Gridless/Elastic Optical Networks
Trade off optical reach vs. capacity

Most of these approaches are likely more feasible in the near-term than the technology
options that were presented

For each approach, we estimate the capacity benefits and the amount of traffic in the
network that can take advantage of the approach

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Architectural Approaches for Addressing Capacity Limits:
Improved Flow Management in IP Networks

Reduce the need for excessive headroom when packing IP traffic onto wavelengths
Some carriers run IP wavelengths at ~35% fill, to allow for burstiness of IP traffic and
rerouting during failures
Large pipes (e.g., 40 Gb/s,100 Gb/s) carry a large number of flows, which allows for
smoother statistical multiplexing of the traffic
Increase fill of IP wavelengths to more than 65%
Still need some headroom for restoration from failures

Estimate a 2 Benefit in Capacity


Estimate 80% of the traffic is carried in IP Packets
Remainder may be, for example, wavelength services carried directly in the optical layer

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Architectural Approaches for Addressing Capacity Limits:
Asymmetric Connections
Typically, symmetric connections are established in a network
X Gb/s from Node A to Node Z, and X Gb/s from Node Z to Node A
However, many applications are asymmetric
X Gb/s from Node A to Node Z, and Y Gb/s from Node Z to Node A, where Y X
Video distribution, data backup, distributed data processing, etc.

IP Link Direction with Higher Peak Traffic


AT&T Study
Peak Traffic
8 Weeks of IP Data IP Link Direction with Lower Peak Traffic

Approximately a 2:1
asymmetry ratio S. L. Woodward et al., Asymmetric optical connections for
network-wide improved network efficiency, JOCN, vol. 5. no. 11, Nov.
2013. 2013 Optical Society of America

IP Link
Establish asymmetric connections accordingly (e.g., 10 Gb/s A to Z, 5 Gb/s Z to A)
Will require changes to provisioning systems, element management systems, etc.
Equipment savings are possible as well, in addition to capacity savings
Transponders typically include both a transmitter (Tx) and a receiver (Rx) (or N of each)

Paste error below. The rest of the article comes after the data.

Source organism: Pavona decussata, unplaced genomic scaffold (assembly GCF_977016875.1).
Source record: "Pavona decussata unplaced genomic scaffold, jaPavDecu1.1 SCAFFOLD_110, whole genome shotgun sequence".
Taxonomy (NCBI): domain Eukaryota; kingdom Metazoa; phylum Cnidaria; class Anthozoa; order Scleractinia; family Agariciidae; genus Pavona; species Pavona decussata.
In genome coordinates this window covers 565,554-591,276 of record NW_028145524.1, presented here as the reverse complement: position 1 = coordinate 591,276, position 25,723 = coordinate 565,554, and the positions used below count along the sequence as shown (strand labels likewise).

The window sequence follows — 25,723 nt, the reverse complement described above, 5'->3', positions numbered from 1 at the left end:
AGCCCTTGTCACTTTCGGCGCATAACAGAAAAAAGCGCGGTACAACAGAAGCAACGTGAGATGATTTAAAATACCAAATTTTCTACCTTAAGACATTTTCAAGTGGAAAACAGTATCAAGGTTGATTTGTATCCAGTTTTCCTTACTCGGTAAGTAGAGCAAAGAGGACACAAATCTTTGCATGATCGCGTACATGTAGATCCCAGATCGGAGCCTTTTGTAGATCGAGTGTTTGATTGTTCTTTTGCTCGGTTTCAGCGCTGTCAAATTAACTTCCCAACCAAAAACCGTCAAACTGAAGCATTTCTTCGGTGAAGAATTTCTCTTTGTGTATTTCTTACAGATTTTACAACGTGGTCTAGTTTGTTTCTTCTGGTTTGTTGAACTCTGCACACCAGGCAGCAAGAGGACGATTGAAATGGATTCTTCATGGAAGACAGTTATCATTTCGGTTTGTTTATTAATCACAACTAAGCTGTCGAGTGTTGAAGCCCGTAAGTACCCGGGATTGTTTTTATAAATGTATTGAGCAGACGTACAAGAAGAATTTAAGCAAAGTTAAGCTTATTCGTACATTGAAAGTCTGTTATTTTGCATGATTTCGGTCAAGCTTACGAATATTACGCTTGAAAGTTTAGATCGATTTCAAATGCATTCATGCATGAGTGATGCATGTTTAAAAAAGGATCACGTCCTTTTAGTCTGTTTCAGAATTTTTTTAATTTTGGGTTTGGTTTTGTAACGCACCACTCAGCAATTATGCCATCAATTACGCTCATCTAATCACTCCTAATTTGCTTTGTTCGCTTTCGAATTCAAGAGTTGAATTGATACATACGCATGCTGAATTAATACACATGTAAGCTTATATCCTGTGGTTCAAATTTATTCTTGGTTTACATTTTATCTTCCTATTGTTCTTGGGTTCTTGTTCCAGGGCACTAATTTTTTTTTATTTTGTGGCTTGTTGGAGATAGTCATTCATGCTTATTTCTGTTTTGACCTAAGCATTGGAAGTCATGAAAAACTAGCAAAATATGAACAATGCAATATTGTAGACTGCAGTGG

If Txs and Rxs are deployed on separate cards, then some number of Txs and Rxs can be removed
Separating the Tx and Rx is likely less efficient in terms of cost, power, space (on a normalized basis)
However, if enough Tx and Rx can be removed, the overall benefit may be positive

Estimate a 1.3x Benefit in Capacity


Estimate this applies to 80% of the traffic
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Architectural Approaches for Addressing Capacity Limits:
Multicasting
Typically, unicast connections are established in a network
One source, one destination
Some applications are inherently multicast in nature; e.g., video distribution
More efficient to route the multicast traffic over one tree rather than over multiple unicast connections

Assume that Node A is transmitting the same data to Nodes W, X, Y, and Z


A A
E E

B B

F F
C D C D

W X Y W X Y

G H Z G H Z

4 Separate Unicast Connections One Multicast Tree

Backbone network study comparing capacity requirements with a multicast tree vs. multiple
unicast connections:
If number of destinations is uniformly distributed between 5 and 15: factor of ~3 savings
If number of destinations is uniformly distributed between 2 and 6: factor of ~1.5 savings
Estimate a 2x Benefit in Capacity
Estimate this applies to 20% of the traffic
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Architectural Approaches for Addressing Capacity Limits:
Caching
Distributed caching via Content Distribution Networks (CDN)
Content is stored on multiple servers to be closer to the consumers of the content
Fewer connections are needed; connections are routed over shorter distances
Lower latency is an additional benefit
Percentage of traffic that is distributed via CDNs is increasing
Cisco Visual Networking Index 2013: 34% percent of global Internet traffic crossed CDNs in 2012
45% percent of global Internet traffic crossed CDNs in 2015
Cisco Visual Networking Index 2016: 64% percent of global Internet traffic will cross CDNs in 2020
Caching algorithm improvements increase the probability that the desired data are stored on a
nearby server
A study by AT&T estimates CDNs reduce capacity requirements by a factor of 3 as compared
with content distribution via a centralized server
A. Gerber and R. Doverspike, Traffic types and growth in backbone networks, OFC/NFOEC11, Paper OTuR1

Estimate a 3x Benefit in Capacity


Estimate this applies to 50% of the traffic

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Architectural Approaches for Addressing Capacity Limits:
Dynamic Optical Networks
Networks have historically been quasi-static; connections remain in place for months / years
Networks have gradually become more configurable
Operations personnel initiate the provisioning process
Connections are established remotely through software control
Takes advantage of flexible technology such as ROADMs and tunable transponders
The next step in this evolution is Dynamic Networking
Deliver bandwidth when & where needed, instead of having a fixed pipe
Connections are rapidly established and torn down without the involvement of operations personnel
The higher layers of the network automatically request bandwidth from the optical layer, which is then
reconfigured accordingly; completely under software control
Connections are provisioned and torn down in seconds, or possibly sub-seconds
Software Defined Networking (SDN) may enable more dynamic networking
There are still challenges
Finding the correct balance between centralized and distributed operation
Dealing with resource contention and latency. Tradeoff with optimization.